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Category: superstition

Episode 34: Hidden by the Gods (Kamikakushi)

Episode 34: Hidden by the Gods (Kamikakushi)


Today’s show feels like a wacky and wonderful one. You see, I started talking about the tengu in Episode 32 (Heavenly Dogs and Brilliant Swordsmen),  but I wasn’t able to cover one of my favorite things about this red faced, long nosed, mountain warrior. That being the notion of kamikakushi (神隠し) or being spirited away. In this episode I get into that but the more I researched the really wild and fascinating information I ran across.

In this Episode 34: Spirited Away (Kamikakushi), I’ll tell you about the Shinto scholar Atsutane Hirata who back in the 1800s interviewed and wrote a book about a boy (Torakichi) who had claimed to have been abducted by a tengu for many years. There are stories of 100-days fasts, trees that glow from an inner light, and small unlucky men riding horses who are born from the placenta of a new born baby.

All this while I walk through a drizzly evening, recording the first frogs of the season.

※Notes: Intro/Outro music by Julyan Ray Matsuura. Here and here. And here.

Episode 18: The God of Smallpox (Housougami)

Episode 18: The God of Smallpox (Housougami)

Welcome to May’s Uncanny Japan. In this episode I talk about the God of Smallpox (housougami/疱瘡神). Come listen to the beliefs in this fearsome god and how dogs and the color red kept him at bay.

                                                                                                                                                                                                                                                                                                                                                                                     In the above picture you can see a child sick with smallpox and all the talismans

placed around him for protection. Notice all the red and the taisha, too. 

The above photo is of an aka-e (red picture) of a taisha (sea bream car).

                                                                                                                                                                                                                                                                                                                                                                             Above is the samurai Tametomo scaring away the God of Smallpox.

Notes: The intro/outro music of Uncanny Japan is a song by Christiaan Virant (“Yi Gui” from Ting Shuo).  The whole album is just gorgeous as it everything else by FM3.

Episode 15: Inviting a Friend to Die (Rokuyo)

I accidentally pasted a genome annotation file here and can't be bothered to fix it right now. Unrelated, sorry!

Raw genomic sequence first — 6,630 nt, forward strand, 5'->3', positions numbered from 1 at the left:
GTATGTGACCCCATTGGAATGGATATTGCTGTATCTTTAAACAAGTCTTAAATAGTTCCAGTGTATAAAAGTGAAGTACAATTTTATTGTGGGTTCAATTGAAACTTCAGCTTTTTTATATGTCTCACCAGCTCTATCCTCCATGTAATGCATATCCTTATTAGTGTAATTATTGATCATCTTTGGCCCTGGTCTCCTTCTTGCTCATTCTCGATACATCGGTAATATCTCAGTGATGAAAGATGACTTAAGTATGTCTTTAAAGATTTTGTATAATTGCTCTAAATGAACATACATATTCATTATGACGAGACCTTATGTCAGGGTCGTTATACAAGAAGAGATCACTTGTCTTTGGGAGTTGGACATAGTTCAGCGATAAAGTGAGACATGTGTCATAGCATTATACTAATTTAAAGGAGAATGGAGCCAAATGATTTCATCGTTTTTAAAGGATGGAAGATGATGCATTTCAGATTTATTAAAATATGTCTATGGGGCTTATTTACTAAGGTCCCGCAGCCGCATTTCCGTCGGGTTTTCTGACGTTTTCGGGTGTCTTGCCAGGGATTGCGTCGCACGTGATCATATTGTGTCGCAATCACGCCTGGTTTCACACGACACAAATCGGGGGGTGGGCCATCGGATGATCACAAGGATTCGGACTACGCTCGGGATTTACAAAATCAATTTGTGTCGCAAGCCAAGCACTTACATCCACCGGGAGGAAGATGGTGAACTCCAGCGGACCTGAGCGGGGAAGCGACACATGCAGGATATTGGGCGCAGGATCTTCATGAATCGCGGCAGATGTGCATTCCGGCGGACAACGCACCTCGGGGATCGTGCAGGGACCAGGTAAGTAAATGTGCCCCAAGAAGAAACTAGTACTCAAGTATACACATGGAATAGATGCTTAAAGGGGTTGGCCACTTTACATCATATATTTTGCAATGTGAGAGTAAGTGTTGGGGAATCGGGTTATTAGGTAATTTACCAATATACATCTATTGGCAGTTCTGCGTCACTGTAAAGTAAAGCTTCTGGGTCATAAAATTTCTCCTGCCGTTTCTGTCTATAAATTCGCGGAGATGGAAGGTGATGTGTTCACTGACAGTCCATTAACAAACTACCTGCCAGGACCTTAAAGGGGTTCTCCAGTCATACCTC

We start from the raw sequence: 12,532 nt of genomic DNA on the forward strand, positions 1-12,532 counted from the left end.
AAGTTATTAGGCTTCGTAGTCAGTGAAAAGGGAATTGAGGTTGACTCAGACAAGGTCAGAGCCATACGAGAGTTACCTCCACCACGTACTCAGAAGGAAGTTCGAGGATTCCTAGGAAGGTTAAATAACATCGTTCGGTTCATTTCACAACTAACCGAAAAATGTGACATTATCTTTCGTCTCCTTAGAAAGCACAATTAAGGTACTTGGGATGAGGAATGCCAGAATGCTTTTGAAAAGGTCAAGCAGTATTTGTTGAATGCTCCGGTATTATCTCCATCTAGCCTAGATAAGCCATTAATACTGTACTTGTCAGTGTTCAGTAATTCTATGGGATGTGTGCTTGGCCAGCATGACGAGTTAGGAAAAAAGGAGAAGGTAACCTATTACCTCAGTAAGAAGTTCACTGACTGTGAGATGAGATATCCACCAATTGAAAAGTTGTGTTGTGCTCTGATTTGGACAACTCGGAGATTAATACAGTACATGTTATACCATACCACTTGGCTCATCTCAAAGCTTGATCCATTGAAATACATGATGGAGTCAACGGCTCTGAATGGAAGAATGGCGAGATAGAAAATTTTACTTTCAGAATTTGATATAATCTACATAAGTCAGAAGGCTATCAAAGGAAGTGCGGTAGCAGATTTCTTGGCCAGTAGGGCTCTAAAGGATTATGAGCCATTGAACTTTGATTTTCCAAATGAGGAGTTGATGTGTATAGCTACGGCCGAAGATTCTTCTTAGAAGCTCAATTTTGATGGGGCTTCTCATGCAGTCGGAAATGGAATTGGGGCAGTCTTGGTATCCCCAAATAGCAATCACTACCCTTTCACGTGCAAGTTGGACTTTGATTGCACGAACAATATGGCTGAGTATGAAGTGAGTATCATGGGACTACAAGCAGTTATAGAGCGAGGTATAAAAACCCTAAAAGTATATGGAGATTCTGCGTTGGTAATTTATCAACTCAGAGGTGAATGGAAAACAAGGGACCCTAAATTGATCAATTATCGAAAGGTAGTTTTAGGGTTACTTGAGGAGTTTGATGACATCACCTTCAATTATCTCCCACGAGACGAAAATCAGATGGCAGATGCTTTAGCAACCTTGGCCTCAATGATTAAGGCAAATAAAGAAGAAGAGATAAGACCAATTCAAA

Episode 15: Inviting a Friend to Die (Rokuyo)

The rokuyo (六曜) or six days is the Japanese calendar that you consult when preparing to engage in various affairs: wedding, funerals, trips, and business dealings to name a few. Some days are good for some things, other days are good for others. Some days are just bad, bad, bad.

If you take a good look at a lot of Japanese calendars and daily planners, they have two small kanji written in the corner of every day. These signify which of the six rokuyo that particular day is. You definitely don’t want to incur bad luck and have your wedding on a butsumetsu (仏滅 ) or invite a group of mourners to join the deceased loved one in the Buddha’s paradise by holding a funeral on a tomobiki (友引).

This month’s podcast is all about the rokuyo. Come listen while you take a ride with me on the local train via binaural mics.

Notes: The intro/outro music of Uncanny Japan is a song by Christiaan Virant (“Yi Gui” from Ting Shuo).  The whole album is just gorgeous as it everything else by FM3.

Episode 11: The Devil’s Gate (Kimon)

Episode 11: The Devil’s Gate (Kimon)

You have one. I have one. We all have one: a Devil’s Gate. It’s the place where oni (Japanese devils) sneak into your home, steal all your good luck and fine health, and scuttle away. It’s the place you have to be very careful about and treat with respect. The problem is, most of us have no idea where our Devil’s Gate (kimon) is, much less what to do to appease and/or keep out those pesky devils.

Walk with me in the pouring rain and listen to this month’s podcast. It’s all about your devil’s gate, where to find it, and what might be done to protect yourself and your family from those intrusive luck-nabbing oni.

A hanging talisman to ward off devils and ogres and oni. Hell, yeah!

 

This incident I talk about in the podcast (the moving and my mother-in-law) was the impetus for my short story “My Devil’s Gate” that was published in my first collection: A Robe of Feathers and Other Stories.

Notes: The intro/outro music of Uncanny Japan is a song by Christiaan Virant (“Yi Gui” from Ting Shuo).  The whole album is just gorgeous as it everything else by FM3.

Episode 10: Hungry Ghosts (Gaki)

Episode 10: Hungry Ghosts (Gaki)

Careful. Living a life of luxury while being selfish and coveting your neighbors goodies just might lead you to another spin on this Wheel of Life. This means after you die you’ll be reborn not as a human again, not even as a squirrel in someone’s backyard. You might just come back as a hungry ghost, and let me tell you why that’s not a very good thing.

This month’s podcast is about Japanese hungry ghosts or gaki in Japanese. Not for the feint of heart.

Notes: The intro/outro music of Uncanny Japan is a song by Christiaan Virant (“Yi Gui” from Ting Shuo).  The whole album is just gorgeous as it everything else by FM3.